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Tennessee Vols, Kentucky facing bidding war for Chaz Lanier?

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Tennessee and Kentucky basketball fans have something in common. They’re growing weary of waiting on Chaz Lanier.

There used to be a term used in recruiting, that a high school prospect got “caught up” in the recruiting process. In other words, said prospect was a perfectly humble, respectful high school prospect until college recruits and media came calling. That can – and certainly has – affected some egos along the way. Now, things are different.

Instead of just receiving some recruiting “love,” prospects are looking for NIL cash. Therefore, months worth of recruiting a prospect can be undone by one fat NIL promise. That very well could be happening as you’re reading this.

BYU wasn’t thought to be a factor. However, per various sources, the Cougars may decide to go all in with Lanier, meaning they have at least upped the bidding on the four-star transfer, if not made him unaffordable all together.

Lanier, who is transferring from North Florida, was thought to be down to just the Vols and Cats before the Cougars got involved. Now, all bets are off. However, Tennessee still has plenty of reason to be optimistic, despite the increased competition for Lanier’s services. It’s important to remember that Lanier attended Ensworth High School in Nashville so the Vols make plenty of sense.

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Kentucky also has proximity on its side. Lexington and Knoxville are nearby. BYU’s campus is two time zones away. It’s hard to imagine Lanier having much of a reason to go west other than NIL funds. Moreover, there’s another reason to stay in-state.

No matter who you might root for, Tennessee makes a lot of sense after what the Vols did last season with transfer Dalton Knecht. He could be a lottery pick in the NBA Draft after all.

As for Kentucky, the Wildcats are enthused under new head coach Mark Pope, who has quickly shown he’s going to try to rebuild Kentucky through the transfer portal. So much for former coach John Calipari’s one-and-done ways. We’ll see how that works out at Arkansas. However, Kentucky certainly feels more family friendly than before. That should be a factor in Lanier’s recruitment as well. There is a strong sense of optimism around Kentucky’s basketball program for the first time in years. There’s another reason to be a Cat. Barring something unforeseen, Pope has plenty of time to assemble his team without booster pressure, at least for a couple of years.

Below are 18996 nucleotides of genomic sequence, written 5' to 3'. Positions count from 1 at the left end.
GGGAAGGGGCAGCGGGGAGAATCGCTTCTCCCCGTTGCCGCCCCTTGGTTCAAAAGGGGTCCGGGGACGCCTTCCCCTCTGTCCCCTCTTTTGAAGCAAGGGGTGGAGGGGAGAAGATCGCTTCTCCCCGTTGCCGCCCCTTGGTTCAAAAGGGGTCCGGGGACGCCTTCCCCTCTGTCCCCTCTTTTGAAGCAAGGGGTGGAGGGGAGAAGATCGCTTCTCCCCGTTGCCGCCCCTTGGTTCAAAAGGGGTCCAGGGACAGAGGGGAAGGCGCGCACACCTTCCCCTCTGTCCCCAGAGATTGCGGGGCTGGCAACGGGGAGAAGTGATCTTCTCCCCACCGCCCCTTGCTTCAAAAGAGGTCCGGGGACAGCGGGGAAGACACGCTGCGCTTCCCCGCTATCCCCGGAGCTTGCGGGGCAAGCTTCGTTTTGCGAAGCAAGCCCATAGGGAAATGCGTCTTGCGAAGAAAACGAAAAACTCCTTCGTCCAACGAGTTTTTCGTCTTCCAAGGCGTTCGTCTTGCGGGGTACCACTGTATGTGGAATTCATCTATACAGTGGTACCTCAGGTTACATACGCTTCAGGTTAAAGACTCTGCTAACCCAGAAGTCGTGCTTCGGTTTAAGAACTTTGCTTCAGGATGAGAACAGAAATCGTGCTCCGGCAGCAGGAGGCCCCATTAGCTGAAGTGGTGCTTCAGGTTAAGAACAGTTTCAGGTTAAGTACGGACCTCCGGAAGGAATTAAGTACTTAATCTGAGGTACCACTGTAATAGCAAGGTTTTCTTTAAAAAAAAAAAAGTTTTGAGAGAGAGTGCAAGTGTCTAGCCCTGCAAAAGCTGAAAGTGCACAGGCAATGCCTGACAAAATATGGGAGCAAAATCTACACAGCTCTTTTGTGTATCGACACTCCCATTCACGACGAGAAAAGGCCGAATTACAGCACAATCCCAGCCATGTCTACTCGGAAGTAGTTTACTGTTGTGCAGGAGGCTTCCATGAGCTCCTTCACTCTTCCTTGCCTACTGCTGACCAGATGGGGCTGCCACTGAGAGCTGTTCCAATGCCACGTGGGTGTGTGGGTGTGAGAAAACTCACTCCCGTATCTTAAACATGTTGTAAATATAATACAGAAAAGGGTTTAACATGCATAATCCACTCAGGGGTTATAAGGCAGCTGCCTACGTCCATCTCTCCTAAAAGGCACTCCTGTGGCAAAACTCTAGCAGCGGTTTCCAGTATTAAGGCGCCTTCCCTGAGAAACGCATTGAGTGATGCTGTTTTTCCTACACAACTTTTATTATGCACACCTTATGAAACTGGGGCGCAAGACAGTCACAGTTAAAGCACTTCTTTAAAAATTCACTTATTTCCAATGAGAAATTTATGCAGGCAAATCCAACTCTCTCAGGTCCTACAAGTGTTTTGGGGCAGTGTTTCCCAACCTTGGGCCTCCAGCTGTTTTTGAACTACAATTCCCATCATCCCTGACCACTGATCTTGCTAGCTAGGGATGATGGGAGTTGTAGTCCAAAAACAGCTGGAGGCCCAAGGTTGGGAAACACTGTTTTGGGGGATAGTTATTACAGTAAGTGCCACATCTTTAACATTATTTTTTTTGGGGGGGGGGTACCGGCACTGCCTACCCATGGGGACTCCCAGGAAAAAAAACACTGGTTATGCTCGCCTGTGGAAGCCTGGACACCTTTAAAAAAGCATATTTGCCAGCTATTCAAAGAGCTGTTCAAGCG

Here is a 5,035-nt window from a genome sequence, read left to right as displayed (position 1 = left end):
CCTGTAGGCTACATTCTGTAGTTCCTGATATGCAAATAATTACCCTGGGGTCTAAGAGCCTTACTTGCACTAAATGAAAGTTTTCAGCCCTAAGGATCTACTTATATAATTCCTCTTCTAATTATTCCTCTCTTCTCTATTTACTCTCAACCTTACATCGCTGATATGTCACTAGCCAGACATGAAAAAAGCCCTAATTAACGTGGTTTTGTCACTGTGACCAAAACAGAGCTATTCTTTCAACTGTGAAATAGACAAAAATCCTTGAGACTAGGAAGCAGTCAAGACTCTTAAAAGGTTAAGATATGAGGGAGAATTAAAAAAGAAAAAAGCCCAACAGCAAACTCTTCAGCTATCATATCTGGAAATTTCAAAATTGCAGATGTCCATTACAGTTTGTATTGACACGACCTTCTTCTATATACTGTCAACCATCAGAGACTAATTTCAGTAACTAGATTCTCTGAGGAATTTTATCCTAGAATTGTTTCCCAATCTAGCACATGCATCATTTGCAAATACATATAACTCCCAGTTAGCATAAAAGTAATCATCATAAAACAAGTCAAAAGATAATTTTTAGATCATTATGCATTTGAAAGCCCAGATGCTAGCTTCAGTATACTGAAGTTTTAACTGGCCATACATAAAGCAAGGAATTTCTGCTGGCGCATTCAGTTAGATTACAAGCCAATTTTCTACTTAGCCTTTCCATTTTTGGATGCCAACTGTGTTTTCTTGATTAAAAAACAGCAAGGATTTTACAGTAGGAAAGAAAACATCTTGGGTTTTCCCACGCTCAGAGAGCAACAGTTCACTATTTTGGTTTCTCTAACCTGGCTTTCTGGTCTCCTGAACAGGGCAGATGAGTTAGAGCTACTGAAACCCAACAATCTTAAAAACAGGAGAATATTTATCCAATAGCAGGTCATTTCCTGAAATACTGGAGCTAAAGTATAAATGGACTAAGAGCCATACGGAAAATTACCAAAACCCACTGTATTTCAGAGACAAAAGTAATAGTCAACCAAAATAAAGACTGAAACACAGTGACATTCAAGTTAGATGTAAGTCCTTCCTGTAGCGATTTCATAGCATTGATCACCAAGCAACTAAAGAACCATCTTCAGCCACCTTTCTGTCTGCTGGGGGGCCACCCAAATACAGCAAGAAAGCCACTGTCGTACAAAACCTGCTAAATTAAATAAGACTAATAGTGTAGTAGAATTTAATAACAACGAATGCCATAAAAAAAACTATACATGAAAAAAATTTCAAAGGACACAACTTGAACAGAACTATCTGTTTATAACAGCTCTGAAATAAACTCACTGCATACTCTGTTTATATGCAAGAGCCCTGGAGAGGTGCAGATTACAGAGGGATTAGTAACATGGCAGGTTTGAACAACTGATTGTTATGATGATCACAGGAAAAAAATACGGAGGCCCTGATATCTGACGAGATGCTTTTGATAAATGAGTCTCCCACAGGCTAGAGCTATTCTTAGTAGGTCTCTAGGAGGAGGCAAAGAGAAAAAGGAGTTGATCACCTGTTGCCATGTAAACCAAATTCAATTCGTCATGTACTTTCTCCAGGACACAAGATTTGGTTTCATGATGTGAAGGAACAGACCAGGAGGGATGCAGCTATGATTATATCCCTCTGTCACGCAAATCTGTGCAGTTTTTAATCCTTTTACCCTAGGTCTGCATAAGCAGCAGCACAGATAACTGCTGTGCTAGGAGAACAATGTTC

Pope and Tennessee coach Rick Barnes certainly have a different, more wholesome, approach than Calipari. However, NIL has changed everything.

Calipari used to argue that players shouldn’t worry about NIL when choosing a school, that doing so was akin to tripping over nickels with millions on the line. It was a good argument, especially as NIL payments have spiked.

Calipari made his statements in the infancy of NIL. Now that the NIL pay rate has become life-changing money, the basketball community needs to reevaluate Calipari’s earlier statements.

The goal of college is to prepare oneself for life, which includes creating earning power. However, with a seven-digit, NIL payday on the line, Calipari’s stance seems antiquated. While I’m sure his bank account is filled to the brim, most prospects aren’t in that same position. That’s what makes BYU scary.

Welcome to the new world of recruiting in which months of work can be undone by one NIL promise. Kentucky and Tennessee are both more intent on developing players than Calipari. Moreover, neither are recruiting based almost solely on future NBA earnings, like Calipari.

Tennessee seems to be the logical choice. They have the cash to be competitive in a bidding war, have experience developing a wing scorer with Dalton Knecht and are willing to adapt an offense around a player as the Vols did with Knecht as the Vols did last season. Plus, there’s an opportunity to play for a soon-to-be Hall of Fame coach. Objectively, this doesn’t seem like a hard decision. However, I’m not the one staring a potentially huge NIL pay in the face. 

How much will BYU offer? How much is Tennessee or Kentucky willing to match? That seems to be the key factor in Lanier’s recruitment. Who can blame him?

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